Consumer staples stocks were the worst performers of the first half, dragged down by lousy performan...
Market Fireworks? Jubak's Bellwethers
07/04/2003 12:00 am EST
The S&P 500 has just completed its best quarter since 1998, up 15%. The Nasdaq rose 22%. Will this July 4th be the start of additional upside fireworks or simply a countertrend rally within a continuing bear? Jim Jubak, senior markets editor for CNBC on MSN Money highlights five bellwether stocks, whose earnings guidance could set the trend for the rest of 2003. (For more on Jubak, click on his photo below.)
Here at The Money Show Digest we have always encouraged readers to contact us with their opinions or questions. One of the more frequent topics we read in our DigestEditor.com mail box concerns the market's high p/e. We agree with those concerns; earnings are a primary determinant of stock prices and no bull market move will last unless profits eventually keep pace. To justify the high p/e ratios, analysts and economists have been forecasting a sharp rise in earnings. Unfortunately, from the standpoint of investor confidence, Wall Street has offered the same forecast, quarter after quarter, for over two years, and their expectations have yet to materialize. Will earnings gains in the new quarter finally be the turning point for better days ahead? Jim Jubak points to upcoming earnings reports from five bellwether companies to help answer that question. He believes that the ability--or inability--of these key industry leaders to provide positive guidance going forward will help determine the course of the market over the second half of 2003.
"The third quarter, which began July 1, will be the pivotal quarter of 2003 for stocks. If consumer spending holds steady and corporate spending on capital goods picks up so that third-quarter economic growth at least matches the 3.5% consensus projection, then stocks are likely to continue the rally through the rest of 2003. But if disappointing guidance for sales and earnings growth in the third quarter and for the rest of 2003 is just the start of disappointing news, then stocks are likely to pull back big.
"So what do you watch for as this pivotal quarter unfolds? On the economic front, macroeconomic statistics will help set a general psychological tone, but corporate projections for the third quarter will far outweigh the significance of those lagging numbers. Corporate guidance gets off to a slow start this quarter thanks to the July 4 weekend. But by the week of July 14, earnings reports, conference calls, and guidance will be in full swing. In general, it will be a bad sign if companies shy away from offering guidance for the second half of the year. Guidance from technology companies is especially crucial since these stocks ran up so much in the second quarter rally on hopes for the second half. Here are five bellwether stocks whose guidance will set the tone for the general market:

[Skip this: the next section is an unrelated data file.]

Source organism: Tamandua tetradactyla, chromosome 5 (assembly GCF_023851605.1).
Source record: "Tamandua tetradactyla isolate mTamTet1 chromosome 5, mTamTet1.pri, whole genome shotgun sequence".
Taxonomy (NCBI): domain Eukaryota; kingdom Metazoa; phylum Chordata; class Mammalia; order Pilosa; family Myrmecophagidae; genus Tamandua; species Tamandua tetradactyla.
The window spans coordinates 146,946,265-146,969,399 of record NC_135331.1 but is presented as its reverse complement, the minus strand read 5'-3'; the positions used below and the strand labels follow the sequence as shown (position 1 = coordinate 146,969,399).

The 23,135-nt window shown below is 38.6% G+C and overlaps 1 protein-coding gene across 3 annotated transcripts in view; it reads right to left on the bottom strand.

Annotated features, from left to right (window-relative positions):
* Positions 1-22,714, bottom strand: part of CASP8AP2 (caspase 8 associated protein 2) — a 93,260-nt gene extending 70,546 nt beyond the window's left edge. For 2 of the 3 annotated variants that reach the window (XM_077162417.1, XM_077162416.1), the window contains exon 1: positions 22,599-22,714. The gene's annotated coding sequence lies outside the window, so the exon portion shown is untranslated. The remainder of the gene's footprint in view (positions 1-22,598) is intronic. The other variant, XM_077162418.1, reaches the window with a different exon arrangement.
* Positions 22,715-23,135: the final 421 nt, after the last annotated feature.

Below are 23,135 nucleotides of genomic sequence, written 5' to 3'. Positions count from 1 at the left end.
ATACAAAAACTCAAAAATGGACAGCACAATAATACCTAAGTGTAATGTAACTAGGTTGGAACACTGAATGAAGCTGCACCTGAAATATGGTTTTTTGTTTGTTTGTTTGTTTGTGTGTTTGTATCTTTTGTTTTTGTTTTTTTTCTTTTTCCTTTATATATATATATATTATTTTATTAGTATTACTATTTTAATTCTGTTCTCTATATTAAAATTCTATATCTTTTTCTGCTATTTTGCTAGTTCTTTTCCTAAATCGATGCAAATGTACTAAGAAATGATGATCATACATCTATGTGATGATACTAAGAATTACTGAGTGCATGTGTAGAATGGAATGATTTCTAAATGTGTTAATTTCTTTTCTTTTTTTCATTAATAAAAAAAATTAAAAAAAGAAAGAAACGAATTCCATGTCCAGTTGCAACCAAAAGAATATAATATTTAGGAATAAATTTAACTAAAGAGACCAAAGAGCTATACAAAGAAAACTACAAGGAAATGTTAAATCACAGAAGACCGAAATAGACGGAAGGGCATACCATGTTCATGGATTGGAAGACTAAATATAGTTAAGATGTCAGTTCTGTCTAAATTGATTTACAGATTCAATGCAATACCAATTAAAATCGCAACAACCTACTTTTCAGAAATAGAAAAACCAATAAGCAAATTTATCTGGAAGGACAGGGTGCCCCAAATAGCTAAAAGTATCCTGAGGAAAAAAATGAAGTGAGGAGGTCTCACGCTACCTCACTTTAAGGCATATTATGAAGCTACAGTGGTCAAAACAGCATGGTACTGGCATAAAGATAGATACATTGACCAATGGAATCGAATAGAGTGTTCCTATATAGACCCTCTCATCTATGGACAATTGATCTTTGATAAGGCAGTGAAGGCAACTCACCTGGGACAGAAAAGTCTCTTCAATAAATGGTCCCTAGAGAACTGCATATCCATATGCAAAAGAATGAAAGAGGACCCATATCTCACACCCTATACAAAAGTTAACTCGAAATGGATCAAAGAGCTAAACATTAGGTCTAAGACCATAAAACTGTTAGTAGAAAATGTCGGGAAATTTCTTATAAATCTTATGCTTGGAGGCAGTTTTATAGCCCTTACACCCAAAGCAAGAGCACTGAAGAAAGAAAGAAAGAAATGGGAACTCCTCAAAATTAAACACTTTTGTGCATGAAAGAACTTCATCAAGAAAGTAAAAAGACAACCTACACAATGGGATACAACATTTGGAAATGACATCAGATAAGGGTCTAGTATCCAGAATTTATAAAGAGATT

Bank of America: Look to see what the company says about demand for business loans. Report date: July 14.
Intel: Will personal computer demand pick up at all in the second half? Sales should pick up since the second half, and especially the fourth quarter, is traditionally the strongest period for tech sales. But investors will be looking for Intel to say the sales are showing something above the normal seasonal pickup. Report date: July 15.
IBM: IBM's corporate business, hardware, and software, would be among the first beneficiaries of any pickup in corporate spending on information technology (IT). Listen for signs that orders will pick up in the third quarter. Report date: July 16.
Airlines and Delta Air Lines: The
airlines are good indicators of consumer and business spending. Look for
increases in the average selling price of a ticket; that's a sign that business
travel is picking up. Plus watch for anything that indicates the airlines are
looking to add, or at least not further cut, capacity in the second half of the
Report date: July 17.
Nokia: The cell-phone giant's earnings report and guidance will give investors a window into so many parts of the global economy. Is Chinese spending on consumer goods and infrastructure recovering after SARS? Is anybody in the wireless industry spending to expand their networks? Is global pricing pressure showing any signs of easing? Listen carefully to see if Nokia again raises its projections for global phone sales in 2003 and 2004. Report date July 17.
"One last bit of advice: The high levels of bullish sentiment increase the risk in this market. They don't guarantee that the market will take a meaningful tumble. Indicators that are sending warning signs can move still lower and continue to send warning signs for weeks or months. But the extreme levels of bullish sentiment do guarantee that any downward move in this market has plenty of complacency to feed on. To me, that means this isn't the time to be taking on extra risk or hoping to make a killing. I'm going to continue the conservative bent that worked reasonably well in the second quarter. I'll be looking for stocks that haven't run away from their fundamentals, companies that show the ability to do better than the economy as a whole, and rewards that are commensurate with the risk I'm taking."
We think Jubak's conservative, common-sense approach to the market makes a whole lot of sense.
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